Preprint Review Version 1 Preserved in Portico This version is not peer-reviewed

Stick around: Cell-Cell Adhesion Molecules during Neocortical Development

Version 1 : Received: 9 December 2020 / Approved: 10 December 2020 / Online: 10 December 2020 (10:23:42 CET)

A peer-reviewed article of this Preprint also exists.

de Agustín-Durán, D.; Mateos-White, I.; Fabra-Beser, J.; Gil-Sanz, C. Stick around: Cell–Cell Adhesion Molecules during Neocortical Development. Cells 2021, 10, 118. de Agustín-Durán, D.; Mateos-White, I.; Fabra-Beser, J.; Gil-Sanz, C. Stick around: Cell–Cell Adhesion Molecules during Neocortical Development. Cells 2021, 10, 118.

Journal reference: Cells 2021, 10, 118
DOI: 10.3390/cells10010118

Abstract

The neocortex is an exquisitely organized structure achieved through complex cellular processes from the generation of neural cells to their integration into cortical circuits after complex migration processes. During this long journey, neural cells need to stablish and release adhesive interactions through cell surface receptors known as cell adhesion molecules (CAMs). Several types of CAMs have been described regulating different aspects of neurodevelopment. Whereas some of them mediate interactions with the extracellular matrix, others allow contacts with additional cells. In this review, we will focus on the role of two important families of cell-cell adhesion molecules (C-CAMs), classical cadherins and nectins, as well as in their effectors, in the control of fundamental processes related with corticogenesis, with especial attention in the cooperative actions among the two families of C-CAMs.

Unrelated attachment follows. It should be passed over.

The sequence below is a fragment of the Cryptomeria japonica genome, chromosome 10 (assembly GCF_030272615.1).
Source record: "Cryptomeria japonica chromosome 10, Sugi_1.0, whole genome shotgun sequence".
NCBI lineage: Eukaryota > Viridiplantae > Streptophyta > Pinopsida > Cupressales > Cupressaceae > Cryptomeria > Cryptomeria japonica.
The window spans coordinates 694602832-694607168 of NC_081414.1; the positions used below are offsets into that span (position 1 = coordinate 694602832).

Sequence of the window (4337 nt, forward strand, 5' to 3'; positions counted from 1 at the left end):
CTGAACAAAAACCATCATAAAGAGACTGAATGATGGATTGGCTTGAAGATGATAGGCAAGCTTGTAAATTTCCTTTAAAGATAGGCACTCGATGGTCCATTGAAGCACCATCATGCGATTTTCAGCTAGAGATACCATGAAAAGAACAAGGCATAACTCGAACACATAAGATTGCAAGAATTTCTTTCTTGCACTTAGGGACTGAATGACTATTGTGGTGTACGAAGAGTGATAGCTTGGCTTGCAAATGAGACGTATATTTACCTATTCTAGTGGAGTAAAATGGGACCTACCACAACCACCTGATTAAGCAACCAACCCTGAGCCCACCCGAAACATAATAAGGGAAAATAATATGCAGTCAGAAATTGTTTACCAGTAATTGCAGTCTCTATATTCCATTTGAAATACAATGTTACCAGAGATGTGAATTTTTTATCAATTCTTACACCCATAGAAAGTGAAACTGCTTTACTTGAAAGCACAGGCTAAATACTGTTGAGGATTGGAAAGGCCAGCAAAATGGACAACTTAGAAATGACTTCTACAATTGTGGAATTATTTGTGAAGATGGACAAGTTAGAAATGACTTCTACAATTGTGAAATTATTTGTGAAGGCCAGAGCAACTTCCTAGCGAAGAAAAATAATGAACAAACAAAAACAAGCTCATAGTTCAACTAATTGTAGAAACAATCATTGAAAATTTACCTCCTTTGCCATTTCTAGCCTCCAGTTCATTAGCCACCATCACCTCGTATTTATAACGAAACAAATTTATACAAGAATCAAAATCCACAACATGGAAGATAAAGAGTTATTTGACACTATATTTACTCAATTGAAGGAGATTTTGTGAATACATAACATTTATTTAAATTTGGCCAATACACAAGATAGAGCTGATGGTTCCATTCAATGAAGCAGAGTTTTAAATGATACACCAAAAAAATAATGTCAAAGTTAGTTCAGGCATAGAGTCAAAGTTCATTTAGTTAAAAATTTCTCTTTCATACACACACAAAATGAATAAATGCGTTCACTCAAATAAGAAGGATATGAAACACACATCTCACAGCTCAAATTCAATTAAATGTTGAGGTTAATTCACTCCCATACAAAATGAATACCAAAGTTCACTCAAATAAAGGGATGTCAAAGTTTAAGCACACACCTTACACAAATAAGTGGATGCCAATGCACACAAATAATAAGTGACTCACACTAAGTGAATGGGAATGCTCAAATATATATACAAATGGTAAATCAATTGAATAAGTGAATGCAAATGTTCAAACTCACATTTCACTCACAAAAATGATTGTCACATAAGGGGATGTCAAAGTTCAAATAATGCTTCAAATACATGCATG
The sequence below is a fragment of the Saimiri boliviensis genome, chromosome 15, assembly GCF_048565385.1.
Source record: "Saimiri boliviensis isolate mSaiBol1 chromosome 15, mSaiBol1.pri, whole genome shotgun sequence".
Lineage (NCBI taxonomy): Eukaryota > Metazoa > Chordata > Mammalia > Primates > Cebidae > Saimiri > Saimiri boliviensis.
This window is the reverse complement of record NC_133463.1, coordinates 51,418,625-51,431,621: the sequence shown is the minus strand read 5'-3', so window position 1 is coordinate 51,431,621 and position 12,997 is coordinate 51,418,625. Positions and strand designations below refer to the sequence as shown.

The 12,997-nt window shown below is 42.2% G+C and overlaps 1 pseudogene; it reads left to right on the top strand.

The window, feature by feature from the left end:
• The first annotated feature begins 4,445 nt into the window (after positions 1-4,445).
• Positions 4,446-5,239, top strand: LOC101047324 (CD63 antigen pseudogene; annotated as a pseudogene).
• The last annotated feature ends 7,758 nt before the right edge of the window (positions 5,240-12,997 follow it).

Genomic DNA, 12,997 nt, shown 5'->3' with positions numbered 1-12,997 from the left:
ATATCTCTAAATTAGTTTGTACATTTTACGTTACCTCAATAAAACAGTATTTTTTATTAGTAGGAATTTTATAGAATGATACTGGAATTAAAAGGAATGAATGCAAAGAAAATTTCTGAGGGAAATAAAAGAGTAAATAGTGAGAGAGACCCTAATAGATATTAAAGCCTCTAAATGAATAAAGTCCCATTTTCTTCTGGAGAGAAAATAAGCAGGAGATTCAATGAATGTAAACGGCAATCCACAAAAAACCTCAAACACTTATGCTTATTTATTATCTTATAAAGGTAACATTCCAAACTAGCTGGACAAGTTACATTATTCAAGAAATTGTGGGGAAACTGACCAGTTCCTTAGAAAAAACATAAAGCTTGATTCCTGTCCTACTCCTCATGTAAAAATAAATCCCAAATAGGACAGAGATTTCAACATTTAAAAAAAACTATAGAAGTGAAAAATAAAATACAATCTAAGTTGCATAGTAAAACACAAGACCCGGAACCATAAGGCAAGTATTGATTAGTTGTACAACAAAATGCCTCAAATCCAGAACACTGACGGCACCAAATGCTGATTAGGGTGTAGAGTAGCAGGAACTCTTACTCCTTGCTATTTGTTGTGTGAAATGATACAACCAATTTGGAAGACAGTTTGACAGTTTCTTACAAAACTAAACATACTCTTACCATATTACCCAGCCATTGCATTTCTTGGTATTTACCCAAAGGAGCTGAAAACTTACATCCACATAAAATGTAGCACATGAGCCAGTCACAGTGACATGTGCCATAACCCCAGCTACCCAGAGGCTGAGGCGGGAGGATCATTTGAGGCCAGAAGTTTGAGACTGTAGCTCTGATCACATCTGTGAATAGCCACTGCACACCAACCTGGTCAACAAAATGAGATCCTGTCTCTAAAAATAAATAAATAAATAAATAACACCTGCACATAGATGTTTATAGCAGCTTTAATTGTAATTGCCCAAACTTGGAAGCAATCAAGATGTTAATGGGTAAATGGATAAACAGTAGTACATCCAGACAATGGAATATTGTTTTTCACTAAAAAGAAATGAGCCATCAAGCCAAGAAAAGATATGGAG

Subject Areas

CAMs; Classical Cadherins; Nectins; Neocortical Development; Radial Glia Cells; Neurons; Neuronal Migration; Axon Targeting; Synaptogenesis; Autism/Neurodevelopmental disorders

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